Right now, I’m sitting in the Denny’s where I used to work, watching servers who don’t know I cleaned the same tables and did the same sidework only two years ago. The entire staff, from servers to cooks to managers has been replaced since I left. So has the clientele. I do not recognize a single face in here tonight, when I used to know about 40% of the after-10 crowd by name. The things that haven’t changed: employees still eat at tables 32 and 49, and the booths are still brown leather.

Not the point.

The point tonight is weirdness, or rather, how nothing is truly weird since the advent of the Internet.

There’s a customer here tonight, with pink hair and a peace symbol tattoo, wearing a tie-dyed t-shirt with the word “WEIRD.” screen-printed backwards. Now, I’m pretty well-versed in going against the social norm, seeing as I’m a 23-year-old with an flip phone and an illogical resume. Regardless, “going against the social norm” is completely normal behavior for people between the ages of 15 and 30, which essentially makes rebelling . . . normal.

That isn’t earth-shattering to anyone. The paradox of conforming to non-conformism has been philosophized by high school outcasts for decades. So if “normal” is normal (such as no tattoos, traditional jobs, traditional relationships), and “not normal” is normal (tattoos, unique jobs, 21st-century relationships), what in the hell does it mean to be “weird?”

I’m half-tempted to walk over to the girl and ask her how exactly she is different from any other pink-haired, tattooed 21-year-old in Phoenix. Considering that I was a pink-haired, tattooed 21-year-old two years ago, I think the question is fair. Does she abstain from Facebook? Does she have 3 college degrees? Has she been married and divorced? Is there anything about her that is actually unusual?

The reason this hits me tonight is because I read a blog earlier where the gent talked about singing in his house, and being embarrassed to find someone in his living room who thought his actions peculiar. It irritates me that anyone would consider that weird, as I’ve never met a living soul who hasn’t burst out with a song or made odd noises at some point. Hell, I’ve been known to do it in public from time to time.

Years ago, before the internet was commonplace (yes, children, there was a time like that), people thought stuff like that was weird, so they kept it to themselves. However, forums and blogs and other wonderful things came around, and suddenly we discovered that all of the weird little things we kept to ourselves were things that tons of other people also did.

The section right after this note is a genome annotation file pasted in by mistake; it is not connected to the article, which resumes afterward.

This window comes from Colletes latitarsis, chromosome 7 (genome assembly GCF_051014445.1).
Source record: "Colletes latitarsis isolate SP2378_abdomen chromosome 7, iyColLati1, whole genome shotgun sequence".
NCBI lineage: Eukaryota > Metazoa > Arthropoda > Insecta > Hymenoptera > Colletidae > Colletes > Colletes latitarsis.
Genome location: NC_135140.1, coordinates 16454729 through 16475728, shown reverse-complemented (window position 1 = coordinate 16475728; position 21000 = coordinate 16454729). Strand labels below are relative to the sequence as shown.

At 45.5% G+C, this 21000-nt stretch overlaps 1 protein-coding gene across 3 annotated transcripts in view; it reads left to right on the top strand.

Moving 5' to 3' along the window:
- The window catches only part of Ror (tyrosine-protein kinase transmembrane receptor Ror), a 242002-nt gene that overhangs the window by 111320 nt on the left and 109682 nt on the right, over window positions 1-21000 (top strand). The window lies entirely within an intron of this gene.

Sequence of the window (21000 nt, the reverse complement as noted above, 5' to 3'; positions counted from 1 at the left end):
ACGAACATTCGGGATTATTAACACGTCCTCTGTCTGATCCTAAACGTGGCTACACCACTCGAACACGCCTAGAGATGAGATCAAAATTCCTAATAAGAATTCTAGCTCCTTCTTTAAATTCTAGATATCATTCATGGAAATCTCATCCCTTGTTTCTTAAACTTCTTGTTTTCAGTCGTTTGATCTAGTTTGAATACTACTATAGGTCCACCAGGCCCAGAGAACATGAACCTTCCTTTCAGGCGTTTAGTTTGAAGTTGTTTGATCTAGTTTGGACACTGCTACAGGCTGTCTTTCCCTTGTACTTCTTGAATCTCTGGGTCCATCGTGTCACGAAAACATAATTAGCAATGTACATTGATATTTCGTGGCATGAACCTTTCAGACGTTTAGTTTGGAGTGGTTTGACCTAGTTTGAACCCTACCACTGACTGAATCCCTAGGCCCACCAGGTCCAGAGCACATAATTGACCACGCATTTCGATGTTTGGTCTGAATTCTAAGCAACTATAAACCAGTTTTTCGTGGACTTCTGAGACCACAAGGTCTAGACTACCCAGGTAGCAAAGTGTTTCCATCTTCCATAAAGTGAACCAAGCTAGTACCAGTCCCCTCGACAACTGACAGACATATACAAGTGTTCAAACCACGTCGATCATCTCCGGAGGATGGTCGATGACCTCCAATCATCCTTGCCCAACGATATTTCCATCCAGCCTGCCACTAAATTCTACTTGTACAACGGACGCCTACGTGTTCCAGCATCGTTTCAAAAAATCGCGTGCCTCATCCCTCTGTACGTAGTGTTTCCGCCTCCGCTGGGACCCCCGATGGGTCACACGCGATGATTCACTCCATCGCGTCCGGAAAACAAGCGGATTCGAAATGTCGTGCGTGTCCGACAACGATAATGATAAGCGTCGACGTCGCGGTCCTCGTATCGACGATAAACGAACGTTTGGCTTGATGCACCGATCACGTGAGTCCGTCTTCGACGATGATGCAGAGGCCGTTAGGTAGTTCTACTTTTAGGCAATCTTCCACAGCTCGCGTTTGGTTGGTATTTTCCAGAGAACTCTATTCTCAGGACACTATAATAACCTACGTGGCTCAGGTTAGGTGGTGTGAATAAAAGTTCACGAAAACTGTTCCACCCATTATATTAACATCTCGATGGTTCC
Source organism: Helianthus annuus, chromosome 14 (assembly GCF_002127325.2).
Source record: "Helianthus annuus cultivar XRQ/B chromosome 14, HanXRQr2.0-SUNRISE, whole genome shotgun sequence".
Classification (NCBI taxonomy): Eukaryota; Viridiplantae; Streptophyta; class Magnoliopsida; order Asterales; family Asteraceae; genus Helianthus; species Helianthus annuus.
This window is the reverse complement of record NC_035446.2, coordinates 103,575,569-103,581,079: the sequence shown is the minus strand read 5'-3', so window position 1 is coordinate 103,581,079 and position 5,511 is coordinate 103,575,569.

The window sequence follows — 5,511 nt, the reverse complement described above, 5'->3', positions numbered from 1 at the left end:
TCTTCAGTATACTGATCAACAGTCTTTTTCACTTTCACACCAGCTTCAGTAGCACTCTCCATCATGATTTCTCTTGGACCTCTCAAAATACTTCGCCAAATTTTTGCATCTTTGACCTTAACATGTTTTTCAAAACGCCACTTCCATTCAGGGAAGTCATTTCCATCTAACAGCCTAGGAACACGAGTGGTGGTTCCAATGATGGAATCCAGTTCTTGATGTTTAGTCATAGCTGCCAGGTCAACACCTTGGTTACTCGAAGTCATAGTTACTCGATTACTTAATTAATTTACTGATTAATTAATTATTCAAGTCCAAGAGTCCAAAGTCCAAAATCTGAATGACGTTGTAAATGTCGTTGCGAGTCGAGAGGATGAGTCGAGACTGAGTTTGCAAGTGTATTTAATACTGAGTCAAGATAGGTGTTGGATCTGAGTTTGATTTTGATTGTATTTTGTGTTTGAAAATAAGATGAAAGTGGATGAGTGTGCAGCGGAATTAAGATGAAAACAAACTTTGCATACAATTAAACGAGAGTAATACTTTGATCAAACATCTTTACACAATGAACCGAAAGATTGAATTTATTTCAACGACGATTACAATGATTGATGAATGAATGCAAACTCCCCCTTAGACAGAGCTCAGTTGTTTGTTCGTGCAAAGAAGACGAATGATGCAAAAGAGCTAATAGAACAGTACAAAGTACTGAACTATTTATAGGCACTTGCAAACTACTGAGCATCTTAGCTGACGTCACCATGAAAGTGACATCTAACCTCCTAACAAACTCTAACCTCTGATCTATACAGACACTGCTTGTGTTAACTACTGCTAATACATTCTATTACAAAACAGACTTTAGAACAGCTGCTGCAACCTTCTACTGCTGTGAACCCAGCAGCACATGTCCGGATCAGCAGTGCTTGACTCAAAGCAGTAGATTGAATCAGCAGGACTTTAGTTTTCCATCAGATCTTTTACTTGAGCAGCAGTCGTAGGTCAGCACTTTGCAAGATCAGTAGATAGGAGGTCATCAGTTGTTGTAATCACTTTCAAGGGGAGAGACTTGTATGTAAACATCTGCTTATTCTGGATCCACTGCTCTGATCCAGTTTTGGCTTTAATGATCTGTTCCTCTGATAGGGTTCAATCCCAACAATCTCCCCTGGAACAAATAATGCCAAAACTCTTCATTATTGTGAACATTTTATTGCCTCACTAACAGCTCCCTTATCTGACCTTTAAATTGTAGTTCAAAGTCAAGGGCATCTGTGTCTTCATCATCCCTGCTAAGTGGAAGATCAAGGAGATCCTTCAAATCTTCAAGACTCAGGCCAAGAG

So in this new world of information and cyber-solidarity, what in the world does “weird” actually mean?

Sidenote: the Denny’s soundtrack got a lot better since I worked here.


3 thoughts on “Weird.

  1. Oh that was me! Haha! Yeah, I think my friend was just surprised at how different I am at home compared in the outside world. (Act normal, we’re in public). Though, I agree with you on the aspect of a social norm. I mean, social norms vary from city to city, country to country, culture to culture, etc. (You catch my drift, big world equals many differences). To be fair, I believe the normality and weirdness, which has been socially and culturally constructed, changes over time. Sure, what was weird 50 years ago is not so weird anymore. Though what was normal 50 years ago (like poodle skirts) can be seen as weird or eccentric. Anyway, ramblings are good. 🙂 (PS: writing at work sometimes is the only time I have the best ideas).


    • I was afraid you’d notice that I talked about you! 🙂 (What can I say? You made an impression.)

      I’m not sure how long you’ve been out of the States, but we have these lovely creatures called “hipsters” who are bringing back all of the olde tyme practices for the sake of defying the social norm . . . except that there’s thousands of them. On any given Friday night, I can walk through downtown Phoenix and see a man on a unicycle with a handlebar moustache greased into perfect curlicue, followed by a lady tattooed with 30s & 40s pin-ups. These things are so commonplace now that the shock value has disappeared.

      Society is a fascinating beast, forever evolving and yet somehow remaining inherently unchanged.

      Also, writing at work is 100% more productive than writing when you’re supposed to. I write my best blogs when I’m supposed to be writing fiction, and I write the best fiction when I’m supposed to be doing statistics. Yet another ever-evolving cycle.

      Thank you for the thought-provoking comment!

      Liked by 1 person

      • I am just observant I guess haha? 😀 I have only been out of the states for 3 years give or take, but I went to school in a hippie/hipster area as well. I think there are certain geographic locations where certain subcultures thrive, while in other places in sparse. So geography plays a role in normality as well I guess. Anytime! I love thought provoking discussions about society, culture and such 🙂


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